Crisis Watch: Algeria

Tom Bailey 24 January 2013

At 5am on January 16, Al-Qaeda-linked Islamist militants attacked two buses carrying workers from the Tigantourine gas plant in Eastern Algeria. While police escort promptly repelled the attack, one Algerian and one Briton were killed in the firefight. The militants then moved on to the main gas facility, taking its workers hostage. Over 700 Algerian workers were taken hostage, as were the 132 foreign workers from countries, including Britain, Japan, Norway, America and Columbia.

The Algerian army surrounded the complex, pursuing a policy of non-negotiation before attacking at 2pm on January 17. Militants attempted to move the hostages in five jeeps, but only one jeep survived and unverified claims say that 35 hostages and 15 militants were killed by helicopter fire. Since then there has been a process of clearing the plant, searching for surviving hostages, and accounting for the dead. In total 38 foreigners have been killed in the tense hostage crisis, including three Britons. Five hostages remain unaccounted for, and many of the dead have yet to be identified. At the same time the Algerian army operation successfully saw 685 Algerians and 100 foreigners to safety and 29 militants were killed and 3 taken prisoner.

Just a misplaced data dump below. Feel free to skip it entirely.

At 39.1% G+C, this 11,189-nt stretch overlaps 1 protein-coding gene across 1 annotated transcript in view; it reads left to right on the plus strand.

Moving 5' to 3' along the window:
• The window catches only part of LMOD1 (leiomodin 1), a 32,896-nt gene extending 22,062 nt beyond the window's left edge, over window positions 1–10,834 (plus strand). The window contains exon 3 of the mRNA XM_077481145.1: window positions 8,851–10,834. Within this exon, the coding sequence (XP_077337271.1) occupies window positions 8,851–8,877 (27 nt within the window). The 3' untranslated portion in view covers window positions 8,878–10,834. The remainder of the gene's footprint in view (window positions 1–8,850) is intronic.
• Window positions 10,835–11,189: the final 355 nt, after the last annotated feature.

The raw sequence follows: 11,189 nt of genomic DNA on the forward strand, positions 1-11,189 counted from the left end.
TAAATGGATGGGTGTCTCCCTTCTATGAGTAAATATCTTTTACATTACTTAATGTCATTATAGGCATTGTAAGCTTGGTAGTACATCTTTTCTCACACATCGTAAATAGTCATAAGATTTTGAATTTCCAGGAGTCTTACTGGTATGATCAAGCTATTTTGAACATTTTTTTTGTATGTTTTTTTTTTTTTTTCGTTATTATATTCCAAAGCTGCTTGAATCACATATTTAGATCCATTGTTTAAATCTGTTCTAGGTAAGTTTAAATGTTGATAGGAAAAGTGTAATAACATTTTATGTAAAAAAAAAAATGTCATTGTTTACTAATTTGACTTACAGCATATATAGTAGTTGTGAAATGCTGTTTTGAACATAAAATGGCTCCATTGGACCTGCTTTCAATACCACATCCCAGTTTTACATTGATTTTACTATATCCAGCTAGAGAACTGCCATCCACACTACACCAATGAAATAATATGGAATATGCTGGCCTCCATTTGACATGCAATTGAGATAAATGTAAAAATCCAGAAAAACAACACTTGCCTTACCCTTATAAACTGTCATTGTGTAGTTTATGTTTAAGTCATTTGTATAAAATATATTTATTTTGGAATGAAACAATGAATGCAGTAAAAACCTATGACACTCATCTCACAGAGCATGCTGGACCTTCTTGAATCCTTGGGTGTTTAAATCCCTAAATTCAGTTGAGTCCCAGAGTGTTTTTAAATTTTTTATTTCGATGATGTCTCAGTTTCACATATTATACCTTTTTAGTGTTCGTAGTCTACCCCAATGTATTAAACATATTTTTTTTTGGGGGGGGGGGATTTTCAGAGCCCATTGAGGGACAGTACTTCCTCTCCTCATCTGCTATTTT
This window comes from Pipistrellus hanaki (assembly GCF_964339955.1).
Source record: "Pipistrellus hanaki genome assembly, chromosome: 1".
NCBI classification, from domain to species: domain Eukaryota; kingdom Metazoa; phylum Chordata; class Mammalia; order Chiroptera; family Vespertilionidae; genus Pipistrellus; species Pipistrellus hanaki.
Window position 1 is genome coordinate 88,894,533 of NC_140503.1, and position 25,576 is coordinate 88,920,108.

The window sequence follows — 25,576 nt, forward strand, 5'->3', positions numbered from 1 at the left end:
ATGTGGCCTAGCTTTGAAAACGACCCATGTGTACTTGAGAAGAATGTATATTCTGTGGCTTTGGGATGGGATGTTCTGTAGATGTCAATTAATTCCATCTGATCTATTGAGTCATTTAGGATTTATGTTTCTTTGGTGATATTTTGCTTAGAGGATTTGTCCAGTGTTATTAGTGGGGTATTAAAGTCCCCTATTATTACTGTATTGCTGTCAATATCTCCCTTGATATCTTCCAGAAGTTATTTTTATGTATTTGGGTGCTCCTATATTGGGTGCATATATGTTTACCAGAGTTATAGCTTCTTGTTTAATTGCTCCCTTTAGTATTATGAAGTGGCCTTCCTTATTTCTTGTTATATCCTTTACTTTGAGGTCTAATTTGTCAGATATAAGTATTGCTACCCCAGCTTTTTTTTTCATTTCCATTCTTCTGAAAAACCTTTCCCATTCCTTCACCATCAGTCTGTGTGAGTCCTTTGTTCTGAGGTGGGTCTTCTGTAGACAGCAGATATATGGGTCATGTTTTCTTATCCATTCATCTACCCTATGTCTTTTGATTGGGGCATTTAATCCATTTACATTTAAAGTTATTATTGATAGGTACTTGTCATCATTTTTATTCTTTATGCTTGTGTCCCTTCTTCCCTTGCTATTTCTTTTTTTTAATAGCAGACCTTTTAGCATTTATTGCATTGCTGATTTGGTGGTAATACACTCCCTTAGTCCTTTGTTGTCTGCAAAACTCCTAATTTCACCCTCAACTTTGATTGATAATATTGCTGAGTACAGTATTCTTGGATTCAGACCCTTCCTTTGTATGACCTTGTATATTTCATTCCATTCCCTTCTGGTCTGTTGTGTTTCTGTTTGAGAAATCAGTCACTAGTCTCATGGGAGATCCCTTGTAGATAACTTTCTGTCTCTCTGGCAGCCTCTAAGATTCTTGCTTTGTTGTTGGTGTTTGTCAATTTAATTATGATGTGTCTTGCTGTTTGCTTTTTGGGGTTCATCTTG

The militants involved in the episode, led by Mokhtar Belmokhtar – a notorious insurgent who fell out with Al-Qaeda in North Africa – are known under various names including Blood Battalion and the Khaled Abu al-Abbas. The gas-plant hostage situation appeared to be a reaction to French intervention in Mali and the Algerian decision to allow the French to use national airspace. However the Algerian government rejected the claim, saying the operation had been planned for two months.

Algeria has a history of trouble with Islamic militants, and the crisis has highlighted the alarming lack of control wielded by the government over its borders and its vulnerability to militant gangs. The geopolitical impact of the crisis, as war develops in the North African theatre, will be seen over the weeks, particularly in the guise of potential intervention strategies adopted by non-African powers.

Tom Bailey